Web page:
Just two days after the downfall of dictator Jean-Claude Duvalier, television viewers here were witness to a rare event: a Haitian television news crew conducting "man-in-the-street" interviews and giving air time to a prominent political opposition leader.

Televised interviews would be considered routine for an American TV news program. But in Haiti -- where the government-run television station served to forward official government communiques and record Duvalier's public ceremonies -- American-style news gathering seems revolutionary.

Change is occurring at all levels of the media here. Under the Duvalier family dictatorship, journalists who dared dissent or criticize risked arrest, torture, or exile. Opposition newspapers and radio stations often were closed.

But the new military-dominated junta here has listed freedom of the press as its goal, along with free labor unions, organized political parties and respect for human rights.

Less than a month after Duvalier fled into exile, the awakening of the press already has taken hold -- often resulting in some about-faces.

The daily newspaper Le Matin, which though privately owned served as a government mouthpiece, greeted Duvalier's departure with a scathing editorial headlined: "Haiti, Finally Free!" That edition carried two pages of photographs of the celebrations and the violence that followed Duvalier's departure.

Popular radio personality Antoine Herare, who had backed the rule of Francois (Papa Doc) Duvalier, was on the air after the departure of his son, accusing him of emptying the government coffers. Herare was touting a prominent exile leader to be president when elections are held.

"Everybody these days claims to have been antigovernment," said a western diplomat.

"Newspapers are actually starting to give news, and before they could not," said Joseph Bataille, an Information Ministry spokesman. "That's the difference between the systems. Under the old system, everything was controlled. Under the new system, there is freedom of the press."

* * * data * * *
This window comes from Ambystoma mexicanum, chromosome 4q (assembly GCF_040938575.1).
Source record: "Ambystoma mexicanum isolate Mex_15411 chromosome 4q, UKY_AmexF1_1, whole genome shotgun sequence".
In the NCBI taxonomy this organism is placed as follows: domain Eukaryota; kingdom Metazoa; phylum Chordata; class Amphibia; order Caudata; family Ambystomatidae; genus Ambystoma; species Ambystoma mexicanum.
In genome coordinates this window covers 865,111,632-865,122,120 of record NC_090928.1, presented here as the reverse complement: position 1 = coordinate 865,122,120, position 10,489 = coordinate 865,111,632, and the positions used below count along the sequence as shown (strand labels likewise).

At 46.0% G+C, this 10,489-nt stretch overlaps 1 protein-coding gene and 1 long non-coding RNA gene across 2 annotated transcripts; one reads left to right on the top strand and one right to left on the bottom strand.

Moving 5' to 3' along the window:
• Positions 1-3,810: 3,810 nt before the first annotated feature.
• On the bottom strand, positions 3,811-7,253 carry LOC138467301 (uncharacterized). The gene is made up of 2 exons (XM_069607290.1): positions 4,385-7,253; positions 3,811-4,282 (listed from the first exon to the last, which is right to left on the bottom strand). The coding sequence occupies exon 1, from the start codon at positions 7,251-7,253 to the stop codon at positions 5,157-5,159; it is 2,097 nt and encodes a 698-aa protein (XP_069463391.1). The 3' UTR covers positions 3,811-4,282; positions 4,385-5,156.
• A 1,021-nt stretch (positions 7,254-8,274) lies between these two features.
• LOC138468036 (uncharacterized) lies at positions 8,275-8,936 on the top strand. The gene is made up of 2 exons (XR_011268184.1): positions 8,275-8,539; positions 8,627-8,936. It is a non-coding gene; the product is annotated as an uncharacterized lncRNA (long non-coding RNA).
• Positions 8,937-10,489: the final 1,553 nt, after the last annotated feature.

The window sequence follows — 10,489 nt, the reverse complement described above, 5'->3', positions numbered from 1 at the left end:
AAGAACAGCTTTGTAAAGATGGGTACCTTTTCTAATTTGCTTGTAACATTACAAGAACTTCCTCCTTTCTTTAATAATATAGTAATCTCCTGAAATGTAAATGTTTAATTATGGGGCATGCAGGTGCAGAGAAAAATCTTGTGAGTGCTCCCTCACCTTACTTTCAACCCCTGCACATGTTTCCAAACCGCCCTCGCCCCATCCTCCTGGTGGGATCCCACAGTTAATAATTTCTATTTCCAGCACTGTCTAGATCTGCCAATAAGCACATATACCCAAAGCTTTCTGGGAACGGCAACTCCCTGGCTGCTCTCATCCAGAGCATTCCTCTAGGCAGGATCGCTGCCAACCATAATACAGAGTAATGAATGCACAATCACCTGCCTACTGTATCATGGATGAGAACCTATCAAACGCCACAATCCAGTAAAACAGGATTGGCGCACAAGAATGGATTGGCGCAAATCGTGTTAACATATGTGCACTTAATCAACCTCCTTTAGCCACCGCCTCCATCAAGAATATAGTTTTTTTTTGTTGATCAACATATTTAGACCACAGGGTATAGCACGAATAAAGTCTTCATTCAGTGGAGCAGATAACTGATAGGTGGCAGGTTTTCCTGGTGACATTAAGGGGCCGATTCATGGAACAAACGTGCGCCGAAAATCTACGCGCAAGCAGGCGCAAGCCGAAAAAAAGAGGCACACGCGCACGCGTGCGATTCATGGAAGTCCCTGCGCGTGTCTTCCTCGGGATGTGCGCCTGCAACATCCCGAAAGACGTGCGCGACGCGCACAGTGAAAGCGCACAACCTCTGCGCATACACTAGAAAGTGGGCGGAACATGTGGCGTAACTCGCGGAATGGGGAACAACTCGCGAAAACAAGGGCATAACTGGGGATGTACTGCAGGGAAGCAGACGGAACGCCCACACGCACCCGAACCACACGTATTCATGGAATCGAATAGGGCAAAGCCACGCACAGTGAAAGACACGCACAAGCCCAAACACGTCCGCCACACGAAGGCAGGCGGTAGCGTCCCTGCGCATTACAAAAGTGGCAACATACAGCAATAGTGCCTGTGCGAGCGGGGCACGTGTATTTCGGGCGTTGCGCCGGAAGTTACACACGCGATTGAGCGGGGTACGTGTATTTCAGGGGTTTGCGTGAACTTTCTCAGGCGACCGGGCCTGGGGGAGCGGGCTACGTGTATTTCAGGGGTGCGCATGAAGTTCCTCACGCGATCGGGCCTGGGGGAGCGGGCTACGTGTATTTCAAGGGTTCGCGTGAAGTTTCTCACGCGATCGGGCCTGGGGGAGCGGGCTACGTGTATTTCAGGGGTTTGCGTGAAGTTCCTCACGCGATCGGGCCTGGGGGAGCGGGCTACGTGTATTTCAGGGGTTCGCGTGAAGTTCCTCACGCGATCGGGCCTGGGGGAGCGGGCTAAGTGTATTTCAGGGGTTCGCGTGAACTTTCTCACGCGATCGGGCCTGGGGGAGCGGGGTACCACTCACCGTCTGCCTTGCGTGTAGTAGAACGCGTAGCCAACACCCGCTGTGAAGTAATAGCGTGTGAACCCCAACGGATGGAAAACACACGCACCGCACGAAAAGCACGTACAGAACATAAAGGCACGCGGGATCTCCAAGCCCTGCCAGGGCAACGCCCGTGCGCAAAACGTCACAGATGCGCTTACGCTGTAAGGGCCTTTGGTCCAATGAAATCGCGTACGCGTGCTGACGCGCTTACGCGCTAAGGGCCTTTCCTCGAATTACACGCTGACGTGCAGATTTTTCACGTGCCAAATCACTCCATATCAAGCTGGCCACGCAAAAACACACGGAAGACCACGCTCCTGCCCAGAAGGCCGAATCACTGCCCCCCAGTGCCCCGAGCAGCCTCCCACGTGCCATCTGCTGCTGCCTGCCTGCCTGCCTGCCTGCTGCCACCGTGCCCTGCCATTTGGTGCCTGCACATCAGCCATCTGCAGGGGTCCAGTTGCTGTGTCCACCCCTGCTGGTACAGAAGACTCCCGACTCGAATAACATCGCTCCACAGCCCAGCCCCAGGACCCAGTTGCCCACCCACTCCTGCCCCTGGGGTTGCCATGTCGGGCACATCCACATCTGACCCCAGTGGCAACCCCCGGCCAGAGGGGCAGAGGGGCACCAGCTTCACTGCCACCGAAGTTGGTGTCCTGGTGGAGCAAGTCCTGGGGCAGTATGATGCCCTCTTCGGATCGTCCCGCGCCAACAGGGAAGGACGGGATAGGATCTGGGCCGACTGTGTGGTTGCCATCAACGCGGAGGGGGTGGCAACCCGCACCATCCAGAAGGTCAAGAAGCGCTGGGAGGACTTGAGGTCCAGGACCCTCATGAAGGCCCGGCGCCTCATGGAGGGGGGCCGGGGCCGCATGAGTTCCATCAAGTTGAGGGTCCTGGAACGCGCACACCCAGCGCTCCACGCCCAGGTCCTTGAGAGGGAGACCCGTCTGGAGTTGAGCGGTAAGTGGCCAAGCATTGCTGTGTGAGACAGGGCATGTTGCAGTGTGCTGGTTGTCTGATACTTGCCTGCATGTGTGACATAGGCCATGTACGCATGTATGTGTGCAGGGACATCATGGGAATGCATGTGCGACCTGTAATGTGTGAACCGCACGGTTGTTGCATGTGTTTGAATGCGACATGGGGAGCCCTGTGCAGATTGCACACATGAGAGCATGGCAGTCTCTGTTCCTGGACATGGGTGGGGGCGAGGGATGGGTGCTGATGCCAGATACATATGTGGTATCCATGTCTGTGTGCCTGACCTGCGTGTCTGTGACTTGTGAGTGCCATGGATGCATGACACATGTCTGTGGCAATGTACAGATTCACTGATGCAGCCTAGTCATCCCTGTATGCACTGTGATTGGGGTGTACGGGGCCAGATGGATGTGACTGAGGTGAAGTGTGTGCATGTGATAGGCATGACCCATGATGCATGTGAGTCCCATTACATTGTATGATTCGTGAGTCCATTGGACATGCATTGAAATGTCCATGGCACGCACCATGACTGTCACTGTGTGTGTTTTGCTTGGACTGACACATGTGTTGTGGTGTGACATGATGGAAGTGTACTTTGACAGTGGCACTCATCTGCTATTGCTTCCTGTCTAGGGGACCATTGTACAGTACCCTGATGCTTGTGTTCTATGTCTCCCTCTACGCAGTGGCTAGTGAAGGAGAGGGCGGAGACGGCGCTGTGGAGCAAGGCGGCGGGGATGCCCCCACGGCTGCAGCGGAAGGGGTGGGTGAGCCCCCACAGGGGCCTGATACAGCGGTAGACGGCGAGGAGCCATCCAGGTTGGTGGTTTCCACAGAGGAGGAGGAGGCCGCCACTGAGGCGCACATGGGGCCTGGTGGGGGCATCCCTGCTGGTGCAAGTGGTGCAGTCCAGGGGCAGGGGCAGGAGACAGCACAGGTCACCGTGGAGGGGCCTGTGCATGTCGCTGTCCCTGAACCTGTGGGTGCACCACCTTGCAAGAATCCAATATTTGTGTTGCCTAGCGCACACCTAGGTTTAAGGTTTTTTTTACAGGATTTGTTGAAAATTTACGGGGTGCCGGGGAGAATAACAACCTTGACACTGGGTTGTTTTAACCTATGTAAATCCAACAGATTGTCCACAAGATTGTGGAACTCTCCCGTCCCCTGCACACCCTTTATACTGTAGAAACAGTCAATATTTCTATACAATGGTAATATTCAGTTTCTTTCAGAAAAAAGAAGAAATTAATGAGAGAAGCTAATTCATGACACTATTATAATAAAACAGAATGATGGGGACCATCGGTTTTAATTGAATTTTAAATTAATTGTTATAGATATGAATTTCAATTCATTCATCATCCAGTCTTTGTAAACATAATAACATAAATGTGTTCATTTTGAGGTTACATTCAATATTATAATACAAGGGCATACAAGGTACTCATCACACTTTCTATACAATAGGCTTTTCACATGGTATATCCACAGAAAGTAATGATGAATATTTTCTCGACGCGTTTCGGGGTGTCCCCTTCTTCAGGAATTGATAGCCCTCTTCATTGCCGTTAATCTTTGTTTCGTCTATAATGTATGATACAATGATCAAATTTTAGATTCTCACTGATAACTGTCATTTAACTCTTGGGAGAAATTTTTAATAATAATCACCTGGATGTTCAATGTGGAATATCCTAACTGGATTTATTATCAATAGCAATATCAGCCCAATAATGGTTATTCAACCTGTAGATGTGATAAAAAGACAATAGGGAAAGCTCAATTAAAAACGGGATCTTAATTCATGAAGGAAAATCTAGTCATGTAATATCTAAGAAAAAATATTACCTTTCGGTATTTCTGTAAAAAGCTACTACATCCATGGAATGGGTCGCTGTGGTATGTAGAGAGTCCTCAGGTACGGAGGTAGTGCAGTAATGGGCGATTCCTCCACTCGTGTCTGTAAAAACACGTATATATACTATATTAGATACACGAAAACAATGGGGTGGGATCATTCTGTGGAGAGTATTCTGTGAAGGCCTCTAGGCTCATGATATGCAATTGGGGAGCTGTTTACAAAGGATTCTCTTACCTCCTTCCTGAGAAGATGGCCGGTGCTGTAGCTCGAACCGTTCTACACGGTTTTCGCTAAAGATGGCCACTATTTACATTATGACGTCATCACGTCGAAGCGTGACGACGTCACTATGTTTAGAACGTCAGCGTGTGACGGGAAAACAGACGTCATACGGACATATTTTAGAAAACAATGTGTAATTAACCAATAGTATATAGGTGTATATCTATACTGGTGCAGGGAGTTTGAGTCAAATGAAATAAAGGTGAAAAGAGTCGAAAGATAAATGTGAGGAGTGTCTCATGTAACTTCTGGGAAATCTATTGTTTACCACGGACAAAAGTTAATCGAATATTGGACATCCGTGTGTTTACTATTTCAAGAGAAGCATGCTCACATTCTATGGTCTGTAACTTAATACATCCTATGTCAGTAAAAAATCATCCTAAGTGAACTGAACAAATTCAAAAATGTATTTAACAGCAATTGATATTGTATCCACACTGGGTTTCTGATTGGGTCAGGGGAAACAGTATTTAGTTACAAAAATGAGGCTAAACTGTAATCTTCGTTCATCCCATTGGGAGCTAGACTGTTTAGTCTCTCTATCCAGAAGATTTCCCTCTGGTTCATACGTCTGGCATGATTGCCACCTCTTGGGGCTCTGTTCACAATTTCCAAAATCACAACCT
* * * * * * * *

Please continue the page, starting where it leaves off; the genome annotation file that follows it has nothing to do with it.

Within a week of Duvalier's flight, at least seven radio stations were operating in the capital. The Catholic Church-run Radio Soleil and the Baptist-run Radio Lumiere, which kept anti-Duvalier sentiment alive during the early days of protest, came back on the air. Duvalier closed them on declaring a state of siege Jan. 31.

The most striking change has come in television news programs, which seem to be gearing up for a resumption of political life that has been dormant since 1957. Tele-Haiti, the official government channel, carried interviews with opposition spokesman Sylvio Claude, who had been in hiding, and with a Haitian pollster, who assessed popular attitudes toward the new government and what type of political system the country should adopt.

The news program also gave prominent coverage to demonstrations in Gonaives, 60 miles north of here, where students and church leaders were criticizing the makeup of the new government as containing too many old-line Duvalierists and military hard-liners.

Sometimes the new vigor of the Haitian press takes an unexpected turn. When Sen. Paul Trible (R-Va.) held a press conference here Feb. 15 after a brief visit, the event was disrupted by a fistfight. One shouting reporter accused another of being a member of Duvalier's dreaded security force, the Ton-Tons Macoutes.

The official government newspaper Nouveau Monde remains closed while the new rulers "restructure" it and search for a new editor.

The National Governing Council has refused to allow the return of scores of opposition journalists who were exiled during Duvalier's 1980 crackdown on press dissent. Most are living in Miami or New York, and many have become schooled in American reporting and interviewing techniques.

One, Marc Garcia, had become a leading radio critic of the Duvalier regime from Miami, where he broadcasts under the name "Marcus." After Duvalier fled, Garcia applied for a visa and had it approved by the new foreign minister, Francois Jacques, according to governmental sources. But at the airport, Garcia found that the visa had been rejected by the military, which is expanding its role in the military-civilian government.

The military role is seen by many analysts as a source of future tension. But the episode with Garcia also highlighted a continuing source of concern for the fragile, fledgling government -- what to do about the political exiles, many of them journalists.

When asked whether the opposition journalists would be allowed to return, the new government's spokesman, Maj. George Valcin, replied: "We don't want a lot of troublemakers coming back and causing problems." Then he quickly corrected himself, and added, "Of course, these journalists are all friends of the new government. But they have to wait."